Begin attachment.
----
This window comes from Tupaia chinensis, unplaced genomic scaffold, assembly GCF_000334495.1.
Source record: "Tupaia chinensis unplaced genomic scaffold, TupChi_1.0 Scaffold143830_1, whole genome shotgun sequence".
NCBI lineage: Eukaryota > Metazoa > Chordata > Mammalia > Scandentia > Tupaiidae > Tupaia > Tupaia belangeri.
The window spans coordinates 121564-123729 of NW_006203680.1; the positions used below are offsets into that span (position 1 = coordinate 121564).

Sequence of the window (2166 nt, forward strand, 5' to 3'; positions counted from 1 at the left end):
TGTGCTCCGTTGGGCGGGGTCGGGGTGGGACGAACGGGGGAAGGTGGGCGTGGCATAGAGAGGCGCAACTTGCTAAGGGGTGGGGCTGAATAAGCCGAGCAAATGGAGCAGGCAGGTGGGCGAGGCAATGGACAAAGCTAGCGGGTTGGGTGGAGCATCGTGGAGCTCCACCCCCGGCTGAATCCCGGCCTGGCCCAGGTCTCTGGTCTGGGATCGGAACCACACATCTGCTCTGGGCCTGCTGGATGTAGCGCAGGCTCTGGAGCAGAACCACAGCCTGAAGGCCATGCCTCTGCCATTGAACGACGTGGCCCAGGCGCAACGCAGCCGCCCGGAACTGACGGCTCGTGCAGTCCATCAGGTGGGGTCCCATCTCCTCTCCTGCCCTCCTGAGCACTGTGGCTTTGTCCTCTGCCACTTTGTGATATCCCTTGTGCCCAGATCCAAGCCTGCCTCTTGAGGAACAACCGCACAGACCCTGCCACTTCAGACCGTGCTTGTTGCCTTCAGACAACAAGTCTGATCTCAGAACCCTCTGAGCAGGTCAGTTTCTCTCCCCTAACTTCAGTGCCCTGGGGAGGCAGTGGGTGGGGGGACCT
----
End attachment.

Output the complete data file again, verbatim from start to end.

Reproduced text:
This window comes from Tupaia chinensis, unplaced genomic scaffold, assembly GCF_000334495.1.
Source record: "Tupaia chinensis unplaced genomic scaffold, TupChi_1.0 Scaffold143830_1, whole genome shotgun sequence".
NCBI lineage: Eukaryota > Metazoa > Chordata > Mammalia > Scandentia > Tupaiidae > Tupaia > Tupaia belangeri.
The window spans coordinates 121564-123729 of NW_006203680.1; the positions used below are offsets into that span (position 1 = coordinate 121564).

Sequence of the window (2166 nt, forward strand, 5' to 3'; positions counted from 1 at the left end):
TGTGCTCCGTTGGGCGGGGTCGGGGTGGGACGAACGGGGGAAGGTGGGCGTGGCATAGAGAGGCGCAACTTGCTAAGGGGTGGGGCTGAATAAGCCGAGCAAATGGAGCAGGCAGGTGGGCGAGGCAATGGACAAAGCTAGCGGGTTGGGTGGAGCATCGTGGAGCTCCACCCCCGGCTGAATCCCGGCCTGGCCCAGGTCTCTGGTCTGGGATCGGAACCACACATCTGCTCTGGGCCTGCTGGATGTAGCGCAGGCTCTGGAGCAGAACCACAGCCTGAAGGCCATGCCTCTGCCATTGAACGACGTGGCCCAGGCGCAACGCAGCCGCCCGGAACTGACGGCTCGTGCAGTCCATCAGGTGGGGTCCCATCTCCTCTCCTGCCCTCCTGAGCACTGTGGCTTTGTCCTCTGCCACTTTGTGATATCCCTTGTGCCCAGATCCAAGCCTGCCTCTTGAGGAACAACCGCACAGACCCTGCCACTTCAGACCGTGCTTGTTGCCTTCAGACAACAAGTCTGATCTCAGAACCCTCTGAGCAGGTCAGTTTCTCTCCCCTAACTTCAGTGCCCTGGGGAGGCAGTGGGTGGGGGGACCT